As of last March, TikTok has over a billion monthly active users and is gaining eight new users every second. So, what explains TikTok’s explosive growth, despite being banned in India? What makes its For You feed so addictive? One answer: Recommendation systems. The growth of a data driven-company, be it Netflix or Amazon, depends on the personalisation of customer experiences using insights from swathes of data. ‘Users also bought’ suggestions on Amazon website and ‘Up Next’ at the end of a Netflix show are recommendation systems at work.
According to Mordor Intelligence, the recommendation engine market was valued at USD 2.12 billion in 2020, and is expected to reach USD 15.13 billion by 2026, at a CAGR of 37.46% during the period of 2021-2026.
TensorFlow Recommenders and PyTorch TorchRec are two popular libraries for building recommender system models. Let’s check how they stack up against each other.
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Google released TensorFlow Recommenders (TFRS), an open-source TensorFlow package designed for all stages of modern recommender systems, in 2020. TFRS, built on top of Tensorflow 2 and Keras, assists in building a recommender system right from data preparation, model formulation, training, evaluation, and deployment.
“Tensor Recommenders Library is grounded in years of experience of production recommender systems at Google. The goal is to make TensorFlow Recommenders an evolving platform, flexible enough for conducting academic research and highly scalable for building web-scale recommendation systems. It aims at covering the entire stack from retrieval, through ranking, to post ranking and ties into the larger Tensorflow ecosystem for powering research and production use. Tensorflow Recommenders seamlessly integrate with Scan and TF-Ranking,” said Wei Wei, Developer Advocate, Google. The company is working on additional integration with other Google products such as TPU.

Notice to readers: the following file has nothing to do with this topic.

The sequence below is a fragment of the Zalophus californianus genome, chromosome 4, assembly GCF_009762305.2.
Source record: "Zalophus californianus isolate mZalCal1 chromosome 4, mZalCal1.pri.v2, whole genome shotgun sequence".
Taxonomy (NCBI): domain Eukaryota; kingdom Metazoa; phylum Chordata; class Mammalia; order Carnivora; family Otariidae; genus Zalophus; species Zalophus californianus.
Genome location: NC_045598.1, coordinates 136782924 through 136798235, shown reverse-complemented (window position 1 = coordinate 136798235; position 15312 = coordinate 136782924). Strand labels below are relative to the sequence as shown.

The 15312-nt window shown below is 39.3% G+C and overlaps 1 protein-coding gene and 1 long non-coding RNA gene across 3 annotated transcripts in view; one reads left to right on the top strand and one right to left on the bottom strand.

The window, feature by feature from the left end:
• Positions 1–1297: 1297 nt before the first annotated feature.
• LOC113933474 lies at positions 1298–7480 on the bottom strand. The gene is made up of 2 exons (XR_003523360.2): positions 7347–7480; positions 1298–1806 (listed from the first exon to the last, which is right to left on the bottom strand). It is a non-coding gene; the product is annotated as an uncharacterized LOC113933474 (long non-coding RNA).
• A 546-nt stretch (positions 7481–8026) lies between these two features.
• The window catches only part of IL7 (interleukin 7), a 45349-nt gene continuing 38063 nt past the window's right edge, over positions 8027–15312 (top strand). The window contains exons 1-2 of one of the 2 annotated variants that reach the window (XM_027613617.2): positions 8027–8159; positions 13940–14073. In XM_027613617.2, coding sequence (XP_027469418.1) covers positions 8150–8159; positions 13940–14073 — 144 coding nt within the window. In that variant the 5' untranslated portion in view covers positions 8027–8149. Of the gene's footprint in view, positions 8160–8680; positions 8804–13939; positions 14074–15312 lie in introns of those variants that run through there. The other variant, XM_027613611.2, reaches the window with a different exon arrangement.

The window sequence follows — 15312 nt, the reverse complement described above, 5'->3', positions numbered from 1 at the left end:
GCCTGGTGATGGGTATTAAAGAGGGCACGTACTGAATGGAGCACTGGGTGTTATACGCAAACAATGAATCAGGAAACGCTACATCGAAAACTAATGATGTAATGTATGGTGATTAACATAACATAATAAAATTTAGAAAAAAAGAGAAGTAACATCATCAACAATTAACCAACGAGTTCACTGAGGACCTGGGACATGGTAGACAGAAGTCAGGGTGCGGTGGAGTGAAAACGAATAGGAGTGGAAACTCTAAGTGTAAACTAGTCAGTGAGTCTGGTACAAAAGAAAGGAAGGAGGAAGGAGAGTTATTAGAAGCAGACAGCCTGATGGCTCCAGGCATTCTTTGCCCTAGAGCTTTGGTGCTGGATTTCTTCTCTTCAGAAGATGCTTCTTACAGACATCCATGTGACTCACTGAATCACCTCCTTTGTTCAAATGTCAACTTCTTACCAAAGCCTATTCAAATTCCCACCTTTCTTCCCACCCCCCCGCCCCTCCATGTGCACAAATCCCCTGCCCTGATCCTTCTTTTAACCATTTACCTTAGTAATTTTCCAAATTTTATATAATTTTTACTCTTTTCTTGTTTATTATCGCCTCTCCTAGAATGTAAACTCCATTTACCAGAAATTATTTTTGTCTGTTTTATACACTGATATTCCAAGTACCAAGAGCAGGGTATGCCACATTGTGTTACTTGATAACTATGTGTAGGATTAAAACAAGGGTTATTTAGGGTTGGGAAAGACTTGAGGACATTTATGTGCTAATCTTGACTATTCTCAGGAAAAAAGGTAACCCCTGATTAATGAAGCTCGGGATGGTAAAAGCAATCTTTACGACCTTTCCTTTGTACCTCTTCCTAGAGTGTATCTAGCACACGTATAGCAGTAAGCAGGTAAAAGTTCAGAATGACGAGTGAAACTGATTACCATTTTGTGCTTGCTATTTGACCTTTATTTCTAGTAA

Image: TensorFlow Recommenders
What makes TensorFlow Recommenders quite popular is its flexibility while building complex models and easy to use design. TFRS is good at:
- Building and evaluating candidate nomination models
- Feature interaction modeling
- Training multi-task models
Scalable retrieval and feature interaction modelling
- Built-in support for fast, scalable approximate retrieva. By leveraging ScaNN, TFRS now makes it possible to build deep learning recommender models that can retrieve the best candidates out of millions in milliseconds – all while retaining the simplicity of deploying a single “query features in, recommendations out” SavedModel object.”
- Modelling features interactions. The new version comes with the implementation of Deep & Cross Network (DCN). DCN was designed to learn explicit and bounded-degree cross features more effectively.” It starts with an input layer followed by a cross network ( models explicit feature interactions) ending with a deep network that models implicit feature interactions
Meta introduced TorchRec, an open source library for building state-of-the-art recommendation systems under PyTorch, at Inside the Lab event held last month. TorchRec was used to train a model with 1.25 million parameters which went into production in January.
At the Inside Labs event, Jérôme Pesenti, who leads Facebook AI, said TorchRec provides common sparsity & parallelism primitives needed for large-scale recommender systems. He said it will “enable research teams to build the same state of the art personalisation that is used by Facebook Newsfeed and by Instagram Reels today.”
The library includes optimised Recommendation Systems kernels that run on FBGEMM to create multinodal models using model parallelism. It also has a planner to generate optimised sharding plans for models automatically. Additionally, it provides GPU inference support.
“TorchRec is a library for modern production recommendation with large embedding tables. However, unlike Pytorch’s DDP (Distributed Data Parallel) which replicates the model across devices, Torchrec shards the sparse parts of the model across devices and then uses DDP to replicate the dense parts across devices,” said Collin Taylor, software engineer working on Pytorch at Meta AI.